One last, personal note: I cringe so hard every time I see a photo credited to Tumblr, Pinterest, WeHeartIt, Google Images, or anything like that, without adding in the username of the person who created it. Tumblr didn’t create the image — a Tumblr user did. Not only are you posting it without permission, you’re attributing creatorship to someone else, which comes with its own potential legal problems — if it’s in any way objectionable (and let’s face it, everything’s objectionable to someone or another) in a way that could harm the brand you’ve associated it with, they may take action against you. On a lesser scale, though, and the reason it’s a huge pet peeve for me: it’s just really careless, and super-tacky.

Basically, all this boils down to “don’t use stuff without permission,” as I stressed last time I ranted on this topic. If you don’t have the time to ask, to properly source, and/or to make your own stuff instead, you definitely don’t have time for a legal battle in which you’re absolutely in the wrong.

Don’t get sued, part 2: a confession

And my confession is, to quote GOB Bluth:

I've made a huge mistake

I’ve made a huge mistake.

Remember last week’s post about blogging resources you can use without fear of lawsuits? Remember how I said I was going to look into actual images and fonts you can use?

yeah. About that.

I was so optimistic going into it, you guys. I like being helpful, I like doing detective work, and I love a low-stakes challenge. I really thought I was going to have a huge list of resources by now. But just about everything I found that claimed to be free had something or another wrong with it:

  • Creative commons-licensed stuff, but allowed unmoderated user uploads and licensing, thus potentially leading to the problem discussed last week with regards to Flickr: people uploading things they don’t own themselves, and putting licenses on it.
  • Stock photo sites that allow free downloads, but only tiny, poor-quality images (or watermarked ones).
  • Stock photo sites that allow free downloads, but only if you give them your credit card information first (side note, aren’t we past the whole “free” trial thing? just, like, as a society? it really feels like the kind of thing that should have died out by now.).
  • Font repositories that contained misused and incorrectly sourced fonts at best, blatantly stolen fonts at worst.
  • The usual “free resources!” lists that were full of unsourced, or incorrectly sourced, material that, upon further investigation, proved to not be free at all.
  • No terms of service, or indeed any kind of information at all. I feel like that’s the online equivalent of a van with “FREE CANDY” marked on the side.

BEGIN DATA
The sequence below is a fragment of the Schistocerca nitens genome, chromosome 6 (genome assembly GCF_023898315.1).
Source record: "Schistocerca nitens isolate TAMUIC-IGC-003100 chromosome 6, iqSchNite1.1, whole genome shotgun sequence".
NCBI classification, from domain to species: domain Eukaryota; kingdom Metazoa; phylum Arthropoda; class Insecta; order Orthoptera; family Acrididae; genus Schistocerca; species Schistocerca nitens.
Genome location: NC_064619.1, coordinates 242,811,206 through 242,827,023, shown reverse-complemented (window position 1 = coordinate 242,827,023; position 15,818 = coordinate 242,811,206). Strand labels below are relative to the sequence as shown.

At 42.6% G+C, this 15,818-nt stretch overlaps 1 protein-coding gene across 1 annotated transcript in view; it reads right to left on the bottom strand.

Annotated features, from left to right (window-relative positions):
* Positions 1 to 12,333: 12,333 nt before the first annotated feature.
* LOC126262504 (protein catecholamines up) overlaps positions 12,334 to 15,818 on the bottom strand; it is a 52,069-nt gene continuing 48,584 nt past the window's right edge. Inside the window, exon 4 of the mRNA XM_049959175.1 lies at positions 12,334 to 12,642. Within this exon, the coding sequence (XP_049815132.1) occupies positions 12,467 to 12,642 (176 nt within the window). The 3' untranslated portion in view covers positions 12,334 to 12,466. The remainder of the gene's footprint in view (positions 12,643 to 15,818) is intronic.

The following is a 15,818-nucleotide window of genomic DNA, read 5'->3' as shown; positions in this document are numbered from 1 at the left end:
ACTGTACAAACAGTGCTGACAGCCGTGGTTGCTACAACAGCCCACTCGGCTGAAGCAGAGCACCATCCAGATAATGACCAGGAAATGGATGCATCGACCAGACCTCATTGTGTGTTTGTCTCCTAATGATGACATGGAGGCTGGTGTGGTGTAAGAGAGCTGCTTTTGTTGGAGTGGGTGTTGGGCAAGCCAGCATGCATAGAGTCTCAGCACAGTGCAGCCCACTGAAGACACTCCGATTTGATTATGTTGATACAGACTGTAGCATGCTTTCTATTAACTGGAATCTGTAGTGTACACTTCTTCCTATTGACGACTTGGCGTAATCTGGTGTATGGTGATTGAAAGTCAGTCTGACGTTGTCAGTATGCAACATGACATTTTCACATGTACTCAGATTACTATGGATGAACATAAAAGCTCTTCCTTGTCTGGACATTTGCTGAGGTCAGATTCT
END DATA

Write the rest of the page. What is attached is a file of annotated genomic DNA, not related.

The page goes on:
Even when I found things that were 100%, totally, legally free, sometimes they weren’t things I could feel okay about using, since sometimes these totally legal things end up being kind of shady after all. And while there seems to be a growing number of creator-owned sites springing up to fill the gap, all the ones I found had small or unsearchable libraries, making them of limited use.

So, ultimately, I’m scrapping what I hoped would be an ongoing series where I linked image and font sources you could safely use. Instead — at least for today — I’m just going to simplify and stress what I said last week:

If you didn’t make it yourself, and you don’t have permission, don’t use it.

You need to know that every time you post something that you didn’t make yourself, that you don’t have a license for, that you haven’t been given explicit written permission to use, you’re risking a lawsuit. That’s it. That’s all there is to it. As much as I would like to, I can’t sugar-coat this one. There’s honestly not a lot out there you can use for free without asking. Be skeptical, be thoughtful, be careful.

With all of that in mind, here’s one resource I did think was awesome: this post at Olyvia, listing loads of free resources. If you’re looking for free images for commercial use, this should be your starting point — this was the only list I found where the author stressed the need to use legitimate sources that can’t get you in trouble.

Now that I know I can’t get on this subject without turning into a big ball of doom and gloom, I’m going to shift focus to creating new things. I’m already about 1000% more excited about what I’ve got planned, so I think it’s going to work out even better than what I’d originally thought to do. First on my list is an easy, fun photo-editing project that I hope you’ll join me for next Tuesday!

Free blogging resources that are ACTUALLY free, and won’t get you sued

free blogging resources that are ACTUALLY free and won't get you sued

Important: I’m not a lawyer; please don’t read this post and say “well, that’s all I need to know!” There are definitely things I’m missing here, and if you’re concerned about potential legal trouble resulting from your blogging or social media posts, you’ll need to do lots of homework.